“But there is a general issue that we have to consider as we go further through this pandemic. Our infection rates continue to fall.

“We have to be on our guard against cases coming into Scotland from elsewhere…So if we do see an ongoing divergence between infection rates and levels in Scotland and other parts of the UK, from a public health perspective we would require to give consideration to how we mitigate that and guard against infection rates rising in Scotland as a result.

“This is not political and it’s certainly not constitutional. I would ask people to look at examples from the other parts of the world.

“Right now, I believe if you are travelling to New York or New Jersey from certain other states in the US there are quarantine or other arrangements in place.”

Highlighting a similar scheme in Germany, she said: “This is something other parts of the world are already doing or considering.

“I hope that need won’t arise. I very much hope we will see infection levels fall in Scotland, as they are right now, and fall in the rest of the UK.”

But she warned: “From a public health perspective we have to be able to consider all options if required to try and stop a resurgence of infections in Scotland.”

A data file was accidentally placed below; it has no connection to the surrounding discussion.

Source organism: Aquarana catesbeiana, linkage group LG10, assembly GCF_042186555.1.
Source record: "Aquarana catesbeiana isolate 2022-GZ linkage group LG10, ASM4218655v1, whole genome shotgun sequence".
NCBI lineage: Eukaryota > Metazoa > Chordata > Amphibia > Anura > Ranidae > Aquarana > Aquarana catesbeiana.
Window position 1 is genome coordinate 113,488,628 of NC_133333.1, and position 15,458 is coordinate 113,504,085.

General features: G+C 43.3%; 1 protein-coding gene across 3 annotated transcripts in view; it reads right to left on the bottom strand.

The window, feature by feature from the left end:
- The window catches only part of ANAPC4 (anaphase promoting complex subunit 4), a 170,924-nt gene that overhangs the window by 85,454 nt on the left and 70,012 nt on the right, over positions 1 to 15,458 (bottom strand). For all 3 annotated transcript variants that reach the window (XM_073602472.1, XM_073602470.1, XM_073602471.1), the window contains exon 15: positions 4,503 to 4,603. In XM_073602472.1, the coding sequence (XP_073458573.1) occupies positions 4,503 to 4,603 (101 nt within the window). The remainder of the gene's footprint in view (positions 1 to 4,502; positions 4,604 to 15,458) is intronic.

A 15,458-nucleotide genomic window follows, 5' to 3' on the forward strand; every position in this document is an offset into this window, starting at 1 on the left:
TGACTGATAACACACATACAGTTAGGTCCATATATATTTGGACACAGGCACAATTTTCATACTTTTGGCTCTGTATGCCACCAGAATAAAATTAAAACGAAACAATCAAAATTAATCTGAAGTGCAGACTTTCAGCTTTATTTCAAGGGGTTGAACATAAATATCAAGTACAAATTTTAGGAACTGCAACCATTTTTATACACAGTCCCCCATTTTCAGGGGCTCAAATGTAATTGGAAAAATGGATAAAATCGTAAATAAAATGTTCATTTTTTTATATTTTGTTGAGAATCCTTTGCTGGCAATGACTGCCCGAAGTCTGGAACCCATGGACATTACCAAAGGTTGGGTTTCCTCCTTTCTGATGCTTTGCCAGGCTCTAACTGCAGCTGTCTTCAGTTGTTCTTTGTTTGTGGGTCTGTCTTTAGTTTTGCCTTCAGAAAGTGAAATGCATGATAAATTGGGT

Nicola Sturgeon says she’s considering quarantine on English entering Scotland as she believes Boris Johnson may be allowing Covid-19 to ‘circulate at a higher level’.

— Alan Cochrane (@Alan_Cochrane) June 29, 2020

Ms Sturgeon said there was “a basic objective and imperative for us here” to get back to normal and children back to school.

“I would really welcome a statement from the Prime Minister that England’s strategy was about trying to eliminate the virus as well,” she said.

She suggested that his strategy appeared to be “letting it circulate at higher levels as long as it doesn’t threaten to overwhelm the National Health Service.”

The First Minister concluded: “We haven’t come as far over the last three months surely simply to allow our infection rates to spiral again. So we’re going to have to be really hard-headed from a public health perspective here.”

But Mr Carlaw said: “The First Minister needs to rule out any attempt to close off Scotland from the rest of the UK. While it may be that localised lockdowns will be needed to deal with individual flare-ups over the months ahead, they should be handled as such.”

Ms Sturgeon said she will make a decision in the coming days over air bridges. The UK Government has powers over border controls.

However, health protection issues on overseas travel must be supported by Scottish government regulations because health is a devolved matter.

She added: “We cannot simply be dragged along in decisions that we have no knowledge of, that we don’t understand the basis of and might be wrong for our circumstances – I would be failing in my duty as First Minister if I allowed that to happen.”

A UK Government spokesman said: “This disappointing and divisive language from the First Minister is completely without foundation and undermines our joint efforts to tackle coronavirus.

“We informed the Scottish Government of our plans for air bridges last week and there have subsequently been a number of calls between officials.”